Apple now has two offices in Israel; one in Haifa and a newly opened office in Herzeliya, housing 800 employees making it the largest R&D center Apple has outside of the USA. There were rumors that Tim Cook, the CEO of Apple, would make an appearance for the opening. Many were disappointed when he didn’t show.

In a more than pleasant surprise, he has suddenly appeared in the Holy Land.

Cook’s surprise visit brought him to meet with Israel President Reuven Rivlin, at the President’ official residence in Jerusalem. Rivlin praised Cook’s “unprecedented contribution to humanity”.

“It is a great privilege to host you and your team here in Israel,” Rivlin told Cook. “Even for me, as one who prefers to write with a pen and paper, it is clear what a great miracle you have created when I look at my staff, and my grandchildren. We must learn from you how to help our students also in difficult places, as you have done in many schools in the US.”

Cook thanked Rivlin for his kind words, saying that he and his staff “have an enormous admiration for Israel, not just as an important ally for the US, but as a place to do business.” Cook said Apple had a great deal of experience in helping disadvantaged communities increase their tech skills.

“We are huge believers in education, and always felt that education is the great equalizer,” said Cook. “We are working hard to bring schools that have under-served children, to a much higher level.  We chose 120 schools from across the US, and we are working hard in the classroom, to help the children and their access to education.”

Rivlin went on to describe the many things he felt Apple will bring to Israel. “True innovation can only result from full access to education for all, regardless of race, religion, or sex.  We would like to learn from your experience in the US, in bringing education and technology to periphery groups and communities. I personally admire your work in human rights. You are an inspiration for us to do even more.”” Rivlin told Cook.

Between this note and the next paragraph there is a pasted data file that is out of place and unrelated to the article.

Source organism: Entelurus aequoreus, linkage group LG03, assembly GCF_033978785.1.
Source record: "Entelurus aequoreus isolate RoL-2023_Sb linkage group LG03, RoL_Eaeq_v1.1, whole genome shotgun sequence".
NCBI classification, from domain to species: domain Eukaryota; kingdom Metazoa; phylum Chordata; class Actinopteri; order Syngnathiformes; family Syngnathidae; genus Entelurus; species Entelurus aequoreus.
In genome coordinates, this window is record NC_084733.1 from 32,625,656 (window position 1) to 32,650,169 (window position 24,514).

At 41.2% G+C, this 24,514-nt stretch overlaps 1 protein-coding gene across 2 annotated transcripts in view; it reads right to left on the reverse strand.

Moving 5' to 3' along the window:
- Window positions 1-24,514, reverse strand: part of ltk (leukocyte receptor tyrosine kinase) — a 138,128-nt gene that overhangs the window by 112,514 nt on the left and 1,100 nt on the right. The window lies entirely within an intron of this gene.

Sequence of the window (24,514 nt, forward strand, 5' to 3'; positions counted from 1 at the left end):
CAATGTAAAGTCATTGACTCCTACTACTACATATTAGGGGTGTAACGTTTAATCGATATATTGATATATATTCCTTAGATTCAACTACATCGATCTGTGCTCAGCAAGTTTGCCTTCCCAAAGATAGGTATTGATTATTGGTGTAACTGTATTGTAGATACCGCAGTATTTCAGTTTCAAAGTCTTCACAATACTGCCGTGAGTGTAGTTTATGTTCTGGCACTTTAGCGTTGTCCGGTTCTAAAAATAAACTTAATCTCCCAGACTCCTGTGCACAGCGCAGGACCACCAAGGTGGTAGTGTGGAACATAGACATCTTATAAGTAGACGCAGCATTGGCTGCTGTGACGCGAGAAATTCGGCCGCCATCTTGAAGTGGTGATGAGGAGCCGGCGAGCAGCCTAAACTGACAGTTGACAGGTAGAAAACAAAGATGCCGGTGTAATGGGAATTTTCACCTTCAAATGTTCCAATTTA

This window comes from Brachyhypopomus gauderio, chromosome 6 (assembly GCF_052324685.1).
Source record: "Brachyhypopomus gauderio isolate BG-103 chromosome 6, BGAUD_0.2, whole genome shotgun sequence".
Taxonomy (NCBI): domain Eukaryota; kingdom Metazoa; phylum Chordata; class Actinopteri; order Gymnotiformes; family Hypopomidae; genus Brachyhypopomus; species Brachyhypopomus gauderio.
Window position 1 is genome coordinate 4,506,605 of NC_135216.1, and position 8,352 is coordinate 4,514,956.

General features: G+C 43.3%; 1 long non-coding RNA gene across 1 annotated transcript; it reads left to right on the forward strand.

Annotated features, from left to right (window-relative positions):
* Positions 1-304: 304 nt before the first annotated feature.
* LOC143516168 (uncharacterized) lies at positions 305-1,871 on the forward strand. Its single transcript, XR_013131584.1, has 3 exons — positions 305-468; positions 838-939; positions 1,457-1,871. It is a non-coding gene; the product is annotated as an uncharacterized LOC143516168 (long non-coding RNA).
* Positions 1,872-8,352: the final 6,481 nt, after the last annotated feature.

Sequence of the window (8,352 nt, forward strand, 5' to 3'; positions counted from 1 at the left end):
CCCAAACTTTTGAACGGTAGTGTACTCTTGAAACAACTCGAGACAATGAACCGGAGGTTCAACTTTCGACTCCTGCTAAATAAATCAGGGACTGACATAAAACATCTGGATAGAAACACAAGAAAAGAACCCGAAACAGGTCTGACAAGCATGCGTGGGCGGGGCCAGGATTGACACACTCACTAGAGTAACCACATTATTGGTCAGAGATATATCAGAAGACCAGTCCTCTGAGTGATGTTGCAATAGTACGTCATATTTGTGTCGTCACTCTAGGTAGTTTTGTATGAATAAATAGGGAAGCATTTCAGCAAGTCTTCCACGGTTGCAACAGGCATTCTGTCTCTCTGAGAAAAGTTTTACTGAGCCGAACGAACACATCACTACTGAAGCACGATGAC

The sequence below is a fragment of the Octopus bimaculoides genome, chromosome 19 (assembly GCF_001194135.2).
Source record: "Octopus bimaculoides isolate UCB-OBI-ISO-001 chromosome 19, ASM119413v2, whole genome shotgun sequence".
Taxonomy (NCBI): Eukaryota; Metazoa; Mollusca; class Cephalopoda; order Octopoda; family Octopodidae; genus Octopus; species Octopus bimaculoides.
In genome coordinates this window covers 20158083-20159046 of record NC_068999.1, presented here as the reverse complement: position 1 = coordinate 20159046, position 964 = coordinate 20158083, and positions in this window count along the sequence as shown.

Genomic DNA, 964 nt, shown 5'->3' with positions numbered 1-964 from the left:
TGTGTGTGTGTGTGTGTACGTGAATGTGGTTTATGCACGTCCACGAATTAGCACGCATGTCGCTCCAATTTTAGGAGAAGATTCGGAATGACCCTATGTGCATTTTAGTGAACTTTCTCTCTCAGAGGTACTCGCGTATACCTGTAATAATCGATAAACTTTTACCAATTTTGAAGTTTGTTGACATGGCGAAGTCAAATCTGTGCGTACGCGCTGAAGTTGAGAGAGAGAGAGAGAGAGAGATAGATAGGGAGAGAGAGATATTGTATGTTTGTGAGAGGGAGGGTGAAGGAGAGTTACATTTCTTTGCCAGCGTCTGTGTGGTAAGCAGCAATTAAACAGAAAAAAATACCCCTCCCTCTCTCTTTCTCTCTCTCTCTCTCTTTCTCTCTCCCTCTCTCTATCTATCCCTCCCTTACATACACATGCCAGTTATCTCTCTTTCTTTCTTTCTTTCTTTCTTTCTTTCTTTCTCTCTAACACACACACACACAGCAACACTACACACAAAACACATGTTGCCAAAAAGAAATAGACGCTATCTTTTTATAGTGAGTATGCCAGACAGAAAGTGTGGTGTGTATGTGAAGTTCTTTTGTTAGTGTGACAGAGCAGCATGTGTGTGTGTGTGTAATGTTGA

The President also noted his pride at the inclusion in the delegation of Johny Srouji, Vice President for Hardware Technology at Apple, a member of the Israeli Arab community, born in Haifa.  The President said, “Imagine what the world would be like with another five ‘Johny Srouji’s, we are proud of him, and all he has achieved.”

Apple’s relationship with Israel began in 2012 when they bought Anobit based in Haifa. This move came about as the result of an Apple initiative to develop the technology it needs in-house, instead of relying on outside companies and contractors. That acquisition was followed by another Israel company, PrimeSense Ltd.

Anobit was acquired in 2012 for $390 million. Its flash memory controllers are a key component of all Apple’s leading products (from iPads and iPhones to MacBook AirsPrevious to the acquisition, Apple had at least 1,000 chip engineers. Roughly 160 of Anobit’s 200 employees are also engineers, so they represent more than 10 percent of the total number of chip engineers at Apple.

PrimeSense Ltd. is a developer of chips that enable three-dimensional machine vision, for gesture-controlled technologies in new devices from the maker of iPhones and iPads. Apple paid about $350 million for PrimeSense, whose technology powers the gesture control in Microsoft Corp’s Xbox Kinect gaming system.

Apple has over 700 direct employees working for them in Israel and another 6,000 developing applications for their iOS platform. Apple is planning to expand its operations in Israel even more by opening yet another R&D center in Ranana. Between 100 and 150 former employees of Texas Instruments will staff the development center. Apple absorbed those employees late in 2012, according to the report, after Texas Instruments dismissed them as part of a wider culling of 1,700 workers worldwide. While the former TI employees are said to have worked largely on short-range communication technologies such as Wi-Fi, Bluetooth, and NFC, the report suggests that Apple will take the new development center in a different stategic direction.